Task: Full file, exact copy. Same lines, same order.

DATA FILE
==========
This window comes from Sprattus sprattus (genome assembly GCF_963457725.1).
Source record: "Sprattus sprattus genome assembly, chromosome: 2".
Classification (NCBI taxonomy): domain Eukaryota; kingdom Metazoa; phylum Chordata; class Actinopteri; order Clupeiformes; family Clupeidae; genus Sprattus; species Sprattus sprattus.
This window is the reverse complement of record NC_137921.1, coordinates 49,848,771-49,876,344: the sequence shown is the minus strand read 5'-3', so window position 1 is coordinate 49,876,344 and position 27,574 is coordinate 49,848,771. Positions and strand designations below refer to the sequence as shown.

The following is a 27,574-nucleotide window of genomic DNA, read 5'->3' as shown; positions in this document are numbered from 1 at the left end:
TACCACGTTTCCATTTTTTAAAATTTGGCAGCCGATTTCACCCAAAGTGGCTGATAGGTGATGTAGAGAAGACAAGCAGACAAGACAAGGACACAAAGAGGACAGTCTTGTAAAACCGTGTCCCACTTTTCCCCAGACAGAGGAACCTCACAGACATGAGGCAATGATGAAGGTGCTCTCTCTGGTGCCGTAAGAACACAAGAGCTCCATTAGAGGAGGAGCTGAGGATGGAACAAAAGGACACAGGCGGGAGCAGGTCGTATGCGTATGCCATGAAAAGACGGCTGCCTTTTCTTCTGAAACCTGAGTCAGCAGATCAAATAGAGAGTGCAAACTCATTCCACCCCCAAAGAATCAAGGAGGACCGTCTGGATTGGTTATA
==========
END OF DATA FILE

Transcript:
This window comes from Sprattus sprattus (genome assembly GCF_963457725.1).
Source record: "Sprattus sprattus genome assembly, chromosome: 2".
Classification (NCBI taxonomy): domain Eukaryota; kingdom Metazoa; phylum Chordata; class Actinopteri; order Clupeiformes; family Clupeidae; genus Sprattus; species Sprattus sprattus.
This window is the reverse complement of record NC_137921.1, coordinates 49,848,771-49,876,344: the sequence shown is the minus strand read 5'-3', so window position 1 is coordinate 49,876,344 and position 27,574 is coordinate 49,848,771. Positions and strand designations below refer to the sequence as shown.

The following is a 27,574-nucleotide window of genomic DNA, read 5'->3' as shown; positions in this document are numbered from 1 at the left end:
TACCACGTTTCCATTTTTTAAAATTTGGCAGCCGATTTCACCCAAAGTGGCTGATAGGTGATGTAGAGAAGACAAGCAGACAAGACAAGGACACAAAGAGGACAGTCTTGTAAAACCGTGTCCCACTTTTCCCCAGACAGAGGAACCTCACAGACATGAGGCAATGATGAAGGTGCTCTCTCTGGTGCCGTAAGAACACAAGAGCTCCATTAGAGGAGGAGCTGAGGATGGAACAAAAGGACACAGGCGGGAGCAGGTCGTATGCGTATGCCATGAAAAGACGGCTGCCTTTTCTTCTGAAACCTGAGTCAGCAGATCAAATAGAGAGTGCAAACTCATTCCACCCCCAAAGAATCAAGGAGGACCGTCTGGATTGGTTATA